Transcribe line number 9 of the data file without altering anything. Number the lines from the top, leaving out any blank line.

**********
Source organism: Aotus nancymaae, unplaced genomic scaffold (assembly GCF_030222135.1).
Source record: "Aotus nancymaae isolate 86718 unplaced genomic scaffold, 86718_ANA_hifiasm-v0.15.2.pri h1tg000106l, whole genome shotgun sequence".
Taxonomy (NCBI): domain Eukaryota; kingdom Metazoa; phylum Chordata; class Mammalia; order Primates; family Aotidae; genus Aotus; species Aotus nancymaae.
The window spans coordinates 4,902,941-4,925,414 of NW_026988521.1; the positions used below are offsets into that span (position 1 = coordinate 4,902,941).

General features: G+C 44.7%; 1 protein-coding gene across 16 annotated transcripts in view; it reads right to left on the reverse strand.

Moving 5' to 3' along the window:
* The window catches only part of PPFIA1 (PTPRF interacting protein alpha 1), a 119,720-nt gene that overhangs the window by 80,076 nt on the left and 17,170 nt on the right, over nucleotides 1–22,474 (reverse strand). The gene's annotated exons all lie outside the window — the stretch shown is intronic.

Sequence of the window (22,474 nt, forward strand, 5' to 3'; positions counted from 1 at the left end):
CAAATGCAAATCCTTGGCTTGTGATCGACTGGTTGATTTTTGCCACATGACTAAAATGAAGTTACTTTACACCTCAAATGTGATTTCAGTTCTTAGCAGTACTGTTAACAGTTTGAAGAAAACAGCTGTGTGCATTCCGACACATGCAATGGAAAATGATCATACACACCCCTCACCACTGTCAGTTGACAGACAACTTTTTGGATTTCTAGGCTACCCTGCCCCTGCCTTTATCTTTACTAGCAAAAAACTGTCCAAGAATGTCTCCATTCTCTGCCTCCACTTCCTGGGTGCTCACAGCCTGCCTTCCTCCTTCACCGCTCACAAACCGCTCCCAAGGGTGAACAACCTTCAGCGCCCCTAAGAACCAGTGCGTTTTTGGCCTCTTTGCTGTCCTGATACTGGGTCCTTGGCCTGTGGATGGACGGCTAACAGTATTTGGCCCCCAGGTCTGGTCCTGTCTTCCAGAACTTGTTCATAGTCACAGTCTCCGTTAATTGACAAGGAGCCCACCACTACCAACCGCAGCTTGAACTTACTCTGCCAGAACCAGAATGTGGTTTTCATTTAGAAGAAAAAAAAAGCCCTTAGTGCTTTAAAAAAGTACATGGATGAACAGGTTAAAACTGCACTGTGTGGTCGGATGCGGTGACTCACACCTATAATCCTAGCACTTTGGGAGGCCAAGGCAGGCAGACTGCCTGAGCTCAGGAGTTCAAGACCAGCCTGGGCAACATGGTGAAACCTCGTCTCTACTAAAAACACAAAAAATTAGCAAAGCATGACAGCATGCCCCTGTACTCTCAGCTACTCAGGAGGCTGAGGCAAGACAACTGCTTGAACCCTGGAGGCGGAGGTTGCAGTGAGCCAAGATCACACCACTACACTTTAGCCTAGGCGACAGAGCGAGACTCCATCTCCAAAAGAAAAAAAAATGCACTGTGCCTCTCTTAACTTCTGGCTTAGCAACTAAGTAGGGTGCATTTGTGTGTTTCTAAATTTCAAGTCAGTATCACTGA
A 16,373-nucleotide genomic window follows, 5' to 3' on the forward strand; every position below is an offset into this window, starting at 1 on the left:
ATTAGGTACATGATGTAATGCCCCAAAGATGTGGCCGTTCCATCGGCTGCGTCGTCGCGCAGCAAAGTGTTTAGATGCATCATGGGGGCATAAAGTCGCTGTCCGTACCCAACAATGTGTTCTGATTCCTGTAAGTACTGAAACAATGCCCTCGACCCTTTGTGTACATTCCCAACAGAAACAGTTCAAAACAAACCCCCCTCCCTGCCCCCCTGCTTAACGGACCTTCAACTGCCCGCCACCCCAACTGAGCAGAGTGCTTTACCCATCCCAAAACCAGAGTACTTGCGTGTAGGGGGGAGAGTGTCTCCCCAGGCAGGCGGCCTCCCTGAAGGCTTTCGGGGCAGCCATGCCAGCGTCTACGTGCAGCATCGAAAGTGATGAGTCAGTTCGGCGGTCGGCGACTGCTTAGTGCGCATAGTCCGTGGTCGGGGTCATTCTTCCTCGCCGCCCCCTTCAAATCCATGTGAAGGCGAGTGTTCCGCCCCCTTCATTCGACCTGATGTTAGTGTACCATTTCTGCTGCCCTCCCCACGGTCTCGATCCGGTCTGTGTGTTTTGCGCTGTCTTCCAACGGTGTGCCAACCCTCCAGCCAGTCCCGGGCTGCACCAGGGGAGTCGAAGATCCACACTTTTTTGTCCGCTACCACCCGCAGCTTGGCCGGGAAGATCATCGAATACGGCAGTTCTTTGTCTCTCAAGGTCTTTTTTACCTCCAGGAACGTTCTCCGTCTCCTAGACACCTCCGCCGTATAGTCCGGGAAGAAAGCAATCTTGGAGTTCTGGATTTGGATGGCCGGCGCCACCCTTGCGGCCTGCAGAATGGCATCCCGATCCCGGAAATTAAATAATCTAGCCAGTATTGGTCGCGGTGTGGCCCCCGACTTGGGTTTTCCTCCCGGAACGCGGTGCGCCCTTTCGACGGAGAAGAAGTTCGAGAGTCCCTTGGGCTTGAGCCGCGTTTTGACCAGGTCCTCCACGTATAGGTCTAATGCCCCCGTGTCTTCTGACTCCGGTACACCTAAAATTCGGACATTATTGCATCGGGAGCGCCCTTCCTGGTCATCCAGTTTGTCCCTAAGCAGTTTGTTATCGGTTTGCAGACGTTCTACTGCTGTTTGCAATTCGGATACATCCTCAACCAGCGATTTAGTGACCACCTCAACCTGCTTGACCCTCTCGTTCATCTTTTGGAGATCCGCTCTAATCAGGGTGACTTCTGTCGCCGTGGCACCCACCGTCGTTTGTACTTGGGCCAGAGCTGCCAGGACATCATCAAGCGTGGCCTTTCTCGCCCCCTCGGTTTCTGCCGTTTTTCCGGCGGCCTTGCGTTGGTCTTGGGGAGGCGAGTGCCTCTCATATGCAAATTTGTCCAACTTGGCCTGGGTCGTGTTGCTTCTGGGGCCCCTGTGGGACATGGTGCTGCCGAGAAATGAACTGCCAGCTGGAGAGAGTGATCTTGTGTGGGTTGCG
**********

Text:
CAAATGCAAATCCTTGGCTTGTGATCGACTGGTTGATTTTTGCCACATGACTAAAATGAAGTTACTTTACACCTCAAATGTGATTTCAGTTCTTAGCAGTACTGTTAACAGTTTGAAGAAAACAGCTGTGTGCATTCCGACACATGCAATGGAAAATGATCATACACACCCCTCACCACTGTCAGTTGACAGACAACTTTTTGGATTTCTAGGCTACCCTGCCCCTGCCTTTATCTTTACTAGCAAAAAACTGTCCAAGAATGTCTCCATTCTCTGCCTCCACTTCCTGGGTGCTCACAGCCTGCCTTCCTCCTTCACCGCTCACAAACCGCTCCCAAGGGTGAACAACCTTCAGCGCCCCTAAGAACCAGTGCGTTTTTGGCCTCTTTGCTGTCCTGATACTGGGTCCTTGGCCTGTGGATGGACGGCTAACAGTATTTGGCCCCCAGGTCTGGTCCTGTCTTCCAGAACTTGTTCATAGTCACAGTCTCCGTTAATTGACAAGGAGCCCACCACTACCAACCGCAGCTTGAACTTACTCTGCCAGAACCAGAATGTGGTTTTCATTTAGAAGAAAAAAAAAGCCCTTAGTGCTTTAAAAAAGTACATGGATGAACAGGTTAAAACTGCACTGTGTGGTCGGATGCGGTGACTCACACCTATAATCCTAGCACTTTGGGAGGCCAAGGCAGGCAGACTGCCTGAGCTCAGGAGTTCAAGACCAGCCTGGGCAACATGGTGAAACCTCGTCTCTACTAAAAACACAAAAAATTAGCAAAGCATGACAGCATGCCCCTGTACTCTCAGCTACTCAGGAGGCTGAGGCAAGACAACTGCTTGAACCCTGGAGGCGGAGGTTGCAGTGAGCCAAGATCACACCACTACACTTTAGCCTAGGCGACAGAGCGAGACTCCATCTCCAAAAGAAAAAAAAATGCACTGTGCCTCTCTTAACTTCTGGCTTAGCAACTAAGTAGGGTGCATTTGTGTGTTTCTAAATTTCAAGTCAGTATCACTGA